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powdaking 01-19-2013 11:58 PM

Branch circuit
 
Hi guys, I'm new to this forum so be gentle with me :-)

I'm developing my basement and doing all the work myself, although no experience.
All permits are in place, so will obviously working
to code and being inspected.
Plumbing/framing done now on to electrics.
I want to run cable from breaker to light in storage, two wall scones 3 receptacles and a switch for the scones. What is the best route for the circuit to take?

Hope you can help and thanks.

Stubbie 01-20-2013 12:09 AM

Quote:

Originally Posted by powdaking (Post 1097579)
Hi guys, I'm new to this forum so be gentle with me :-)

I'm developing my basement and doing all the work myself, although no experience.
All permits are in place, so will obviously working
to code and being inspected.
Plumbing/framing done now on to electrics.
I want to run cable from breaker to light in storage, two wall scones 3 receptacles and a switch for the scones. What is the best route for the circuit to take?

Hope you can help and thanks.

Your question is a little lacking details but if that is all your going to have ....


Code now requires a neutral to be present in switch boxes so route a home run to a switch box then onward power to the next switch box if the switches are in diferent locations then switched power out of each switch box to your lights. It looks like all you need is one 15 amp branch circuit for lights. I'd put the receptacles on a second circuit. Depending on what you going to plug into the receptacles a 15 amp circuit would be fine. If your thinking about using a space heater in the winter time go with a 20 amp branch circuit.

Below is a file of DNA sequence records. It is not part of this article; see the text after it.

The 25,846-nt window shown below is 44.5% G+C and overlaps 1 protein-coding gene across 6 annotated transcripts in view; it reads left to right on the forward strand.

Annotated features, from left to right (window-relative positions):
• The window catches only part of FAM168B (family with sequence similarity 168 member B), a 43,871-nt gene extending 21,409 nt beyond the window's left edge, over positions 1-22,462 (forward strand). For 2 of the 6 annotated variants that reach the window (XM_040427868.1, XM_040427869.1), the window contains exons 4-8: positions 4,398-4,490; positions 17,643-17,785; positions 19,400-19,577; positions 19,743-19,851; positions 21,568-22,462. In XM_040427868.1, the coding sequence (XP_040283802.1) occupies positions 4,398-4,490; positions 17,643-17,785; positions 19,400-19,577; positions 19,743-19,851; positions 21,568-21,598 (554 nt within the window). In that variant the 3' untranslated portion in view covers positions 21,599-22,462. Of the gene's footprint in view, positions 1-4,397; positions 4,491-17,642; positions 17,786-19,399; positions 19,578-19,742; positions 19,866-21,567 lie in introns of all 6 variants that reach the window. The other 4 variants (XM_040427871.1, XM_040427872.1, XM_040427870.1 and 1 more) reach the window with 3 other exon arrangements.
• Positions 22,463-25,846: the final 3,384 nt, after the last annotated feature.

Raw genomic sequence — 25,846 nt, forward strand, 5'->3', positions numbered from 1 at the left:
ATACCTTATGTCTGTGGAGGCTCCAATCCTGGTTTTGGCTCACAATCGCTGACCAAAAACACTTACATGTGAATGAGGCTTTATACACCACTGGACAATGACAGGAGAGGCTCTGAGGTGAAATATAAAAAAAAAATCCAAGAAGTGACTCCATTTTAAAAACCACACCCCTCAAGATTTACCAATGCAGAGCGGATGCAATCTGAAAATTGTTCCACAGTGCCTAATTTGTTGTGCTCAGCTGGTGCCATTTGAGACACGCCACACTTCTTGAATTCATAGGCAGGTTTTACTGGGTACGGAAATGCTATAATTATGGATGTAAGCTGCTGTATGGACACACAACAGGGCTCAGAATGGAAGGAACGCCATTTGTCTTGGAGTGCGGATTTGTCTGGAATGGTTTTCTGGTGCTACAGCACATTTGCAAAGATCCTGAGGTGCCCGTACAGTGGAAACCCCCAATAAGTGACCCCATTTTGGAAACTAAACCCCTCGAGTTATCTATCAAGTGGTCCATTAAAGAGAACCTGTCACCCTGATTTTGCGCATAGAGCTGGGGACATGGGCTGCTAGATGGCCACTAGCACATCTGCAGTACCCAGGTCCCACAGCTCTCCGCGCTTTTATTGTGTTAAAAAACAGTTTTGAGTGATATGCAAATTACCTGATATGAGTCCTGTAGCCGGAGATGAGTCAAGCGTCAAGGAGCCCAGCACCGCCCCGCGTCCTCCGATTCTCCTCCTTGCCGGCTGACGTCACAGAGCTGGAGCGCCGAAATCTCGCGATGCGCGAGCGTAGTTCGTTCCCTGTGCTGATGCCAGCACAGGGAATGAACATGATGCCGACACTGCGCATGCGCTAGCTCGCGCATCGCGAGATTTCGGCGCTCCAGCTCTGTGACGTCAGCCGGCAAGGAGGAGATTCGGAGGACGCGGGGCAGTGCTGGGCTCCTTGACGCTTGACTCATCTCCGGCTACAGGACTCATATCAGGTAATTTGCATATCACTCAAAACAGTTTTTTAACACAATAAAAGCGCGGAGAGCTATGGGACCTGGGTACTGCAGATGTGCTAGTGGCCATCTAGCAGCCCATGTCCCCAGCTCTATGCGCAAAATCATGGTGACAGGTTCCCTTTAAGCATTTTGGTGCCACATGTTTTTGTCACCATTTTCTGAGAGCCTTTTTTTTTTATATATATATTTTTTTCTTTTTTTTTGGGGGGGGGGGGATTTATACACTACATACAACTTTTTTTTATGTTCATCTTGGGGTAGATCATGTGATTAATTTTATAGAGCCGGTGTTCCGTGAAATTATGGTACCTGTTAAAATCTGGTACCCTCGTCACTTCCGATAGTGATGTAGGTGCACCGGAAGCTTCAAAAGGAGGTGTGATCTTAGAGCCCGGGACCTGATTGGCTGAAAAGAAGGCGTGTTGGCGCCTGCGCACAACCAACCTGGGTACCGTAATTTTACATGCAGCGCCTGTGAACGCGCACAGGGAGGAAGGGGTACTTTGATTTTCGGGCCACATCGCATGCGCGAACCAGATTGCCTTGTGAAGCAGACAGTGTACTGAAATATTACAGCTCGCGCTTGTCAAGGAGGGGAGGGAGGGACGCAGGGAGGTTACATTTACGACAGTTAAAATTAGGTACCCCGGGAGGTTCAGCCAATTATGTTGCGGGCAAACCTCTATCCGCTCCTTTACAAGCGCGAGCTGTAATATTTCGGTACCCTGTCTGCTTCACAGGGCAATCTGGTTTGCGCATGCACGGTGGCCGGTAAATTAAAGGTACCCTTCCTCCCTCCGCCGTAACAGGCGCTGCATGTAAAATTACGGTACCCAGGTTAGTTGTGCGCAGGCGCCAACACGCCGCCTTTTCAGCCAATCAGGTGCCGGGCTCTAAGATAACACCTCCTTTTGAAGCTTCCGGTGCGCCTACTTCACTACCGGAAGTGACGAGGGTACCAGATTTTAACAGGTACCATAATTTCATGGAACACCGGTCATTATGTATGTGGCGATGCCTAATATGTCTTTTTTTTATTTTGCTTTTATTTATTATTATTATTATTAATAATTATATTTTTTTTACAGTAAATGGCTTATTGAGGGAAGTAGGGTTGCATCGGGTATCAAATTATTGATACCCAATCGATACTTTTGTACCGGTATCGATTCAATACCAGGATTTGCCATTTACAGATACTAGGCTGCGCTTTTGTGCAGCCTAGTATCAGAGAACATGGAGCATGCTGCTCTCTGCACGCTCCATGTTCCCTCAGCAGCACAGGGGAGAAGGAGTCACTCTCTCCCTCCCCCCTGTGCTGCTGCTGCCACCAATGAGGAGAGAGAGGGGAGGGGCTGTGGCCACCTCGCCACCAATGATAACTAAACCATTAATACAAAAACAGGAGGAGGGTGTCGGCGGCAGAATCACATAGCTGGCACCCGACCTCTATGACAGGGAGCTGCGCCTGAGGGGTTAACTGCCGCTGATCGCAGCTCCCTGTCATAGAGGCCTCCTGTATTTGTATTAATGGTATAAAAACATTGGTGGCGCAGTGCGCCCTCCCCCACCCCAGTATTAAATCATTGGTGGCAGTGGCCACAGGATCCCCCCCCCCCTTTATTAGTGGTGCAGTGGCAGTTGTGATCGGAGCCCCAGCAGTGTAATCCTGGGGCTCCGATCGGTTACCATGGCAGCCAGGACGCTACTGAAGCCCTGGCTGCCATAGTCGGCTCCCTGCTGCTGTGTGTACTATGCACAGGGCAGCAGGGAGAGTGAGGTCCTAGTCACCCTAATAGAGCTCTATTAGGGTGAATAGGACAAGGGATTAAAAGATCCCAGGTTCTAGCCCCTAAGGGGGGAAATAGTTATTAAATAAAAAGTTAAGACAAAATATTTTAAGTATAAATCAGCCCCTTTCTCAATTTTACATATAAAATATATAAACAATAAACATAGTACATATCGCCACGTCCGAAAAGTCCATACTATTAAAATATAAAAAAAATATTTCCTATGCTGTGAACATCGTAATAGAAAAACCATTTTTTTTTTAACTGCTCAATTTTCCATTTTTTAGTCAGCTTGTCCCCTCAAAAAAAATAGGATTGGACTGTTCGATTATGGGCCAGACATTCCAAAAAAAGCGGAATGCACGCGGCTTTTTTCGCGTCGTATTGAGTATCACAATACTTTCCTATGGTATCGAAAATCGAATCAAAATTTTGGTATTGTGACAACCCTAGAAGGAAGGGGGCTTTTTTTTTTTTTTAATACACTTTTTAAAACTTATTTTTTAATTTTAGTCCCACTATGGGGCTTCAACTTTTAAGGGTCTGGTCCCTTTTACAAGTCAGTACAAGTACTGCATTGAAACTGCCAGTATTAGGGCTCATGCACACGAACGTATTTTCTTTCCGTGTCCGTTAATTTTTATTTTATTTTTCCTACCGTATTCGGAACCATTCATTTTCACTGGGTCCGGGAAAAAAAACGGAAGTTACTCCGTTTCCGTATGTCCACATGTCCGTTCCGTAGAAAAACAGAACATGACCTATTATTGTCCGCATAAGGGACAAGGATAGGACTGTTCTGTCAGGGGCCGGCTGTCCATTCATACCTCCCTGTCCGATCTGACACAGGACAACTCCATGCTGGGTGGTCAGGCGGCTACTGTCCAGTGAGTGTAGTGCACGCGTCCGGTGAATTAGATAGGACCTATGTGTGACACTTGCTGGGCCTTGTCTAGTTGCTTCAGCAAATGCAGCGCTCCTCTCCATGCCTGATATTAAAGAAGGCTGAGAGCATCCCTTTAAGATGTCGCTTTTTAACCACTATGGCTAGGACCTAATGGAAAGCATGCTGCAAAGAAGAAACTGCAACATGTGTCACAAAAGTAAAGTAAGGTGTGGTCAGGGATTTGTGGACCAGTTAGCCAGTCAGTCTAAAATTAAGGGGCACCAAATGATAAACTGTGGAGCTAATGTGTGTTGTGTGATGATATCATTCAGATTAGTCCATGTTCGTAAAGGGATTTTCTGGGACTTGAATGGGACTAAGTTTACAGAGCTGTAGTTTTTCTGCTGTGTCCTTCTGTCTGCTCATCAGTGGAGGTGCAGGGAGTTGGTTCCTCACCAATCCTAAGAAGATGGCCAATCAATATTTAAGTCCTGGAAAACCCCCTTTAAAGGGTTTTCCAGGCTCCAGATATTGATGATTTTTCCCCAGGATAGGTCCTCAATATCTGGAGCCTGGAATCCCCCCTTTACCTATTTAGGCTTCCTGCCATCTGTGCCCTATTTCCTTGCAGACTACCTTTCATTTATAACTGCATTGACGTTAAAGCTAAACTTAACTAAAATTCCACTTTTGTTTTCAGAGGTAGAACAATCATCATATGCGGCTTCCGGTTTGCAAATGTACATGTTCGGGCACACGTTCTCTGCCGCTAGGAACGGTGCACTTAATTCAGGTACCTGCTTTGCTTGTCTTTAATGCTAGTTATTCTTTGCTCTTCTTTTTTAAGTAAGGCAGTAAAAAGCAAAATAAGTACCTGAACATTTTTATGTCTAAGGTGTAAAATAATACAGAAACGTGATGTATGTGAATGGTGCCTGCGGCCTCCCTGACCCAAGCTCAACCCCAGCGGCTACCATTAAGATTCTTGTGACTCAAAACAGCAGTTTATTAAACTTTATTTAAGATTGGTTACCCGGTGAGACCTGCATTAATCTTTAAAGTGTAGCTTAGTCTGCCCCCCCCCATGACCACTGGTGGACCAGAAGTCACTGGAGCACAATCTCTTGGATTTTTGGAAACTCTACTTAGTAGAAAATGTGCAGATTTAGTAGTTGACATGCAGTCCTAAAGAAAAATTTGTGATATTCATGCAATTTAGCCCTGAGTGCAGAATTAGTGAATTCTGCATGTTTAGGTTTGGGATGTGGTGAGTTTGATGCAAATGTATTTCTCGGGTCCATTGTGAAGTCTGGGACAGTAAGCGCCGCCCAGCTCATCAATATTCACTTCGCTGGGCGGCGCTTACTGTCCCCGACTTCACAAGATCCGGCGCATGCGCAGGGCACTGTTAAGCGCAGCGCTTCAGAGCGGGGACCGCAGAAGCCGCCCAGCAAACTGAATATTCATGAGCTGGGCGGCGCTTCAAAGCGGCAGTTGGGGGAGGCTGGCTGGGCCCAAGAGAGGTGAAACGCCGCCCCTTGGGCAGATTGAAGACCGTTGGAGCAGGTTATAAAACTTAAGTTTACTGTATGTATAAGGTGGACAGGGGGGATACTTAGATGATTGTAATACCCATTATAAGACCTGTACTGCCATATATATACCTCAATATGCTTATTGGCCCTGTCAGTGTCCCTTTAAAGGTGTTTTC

powdaking 01-20-2013 01:19 AM

Thanks stubie

The three receptacles are the the home entertainment, and the lights are on the same wall do thought it'd be easier to keep them on the same circuit. Don't have too many spare breaker slots in my panel.

Thanks for the advice.

NJMarine 01-20-2013 05:48 AM

Quote:

Originally Posted by stubie (Post 1097586)
Your question is a little lacking details but if that is all your going to have ....


Code now requires a neutral to be present in switch boxes so route a home run to a switch box then onward power to the next switch box if the switches are in diferent locations then switched power out of each switch box to your lights. It looks like all you need is one 15 amp branch circuit for lights. I'd put the receptacles on a second circuit. Depending on what you going to plug into the receptacles a 15 amp circuit would be fine. If your thinking about using a space heater in the winter time go with a 20 amp branch circuit.

I agree.
On the neutral being required in the switch box, I believe it is best to get a neutral in the box, but there are exception to this NEC Article.
404.2(C).
“Switches Controlling Lighting Loads. For switches control lighting loads supplied by a grounded general purpose branch circuit, the grounded circuit conductor for the controlled lighting circuit shall be provided at the switch location.
Exception: the grounded circuit conductor shall be permitted to be omitted from the switch enclosure where either of the following conditions in (1) or (2) apply: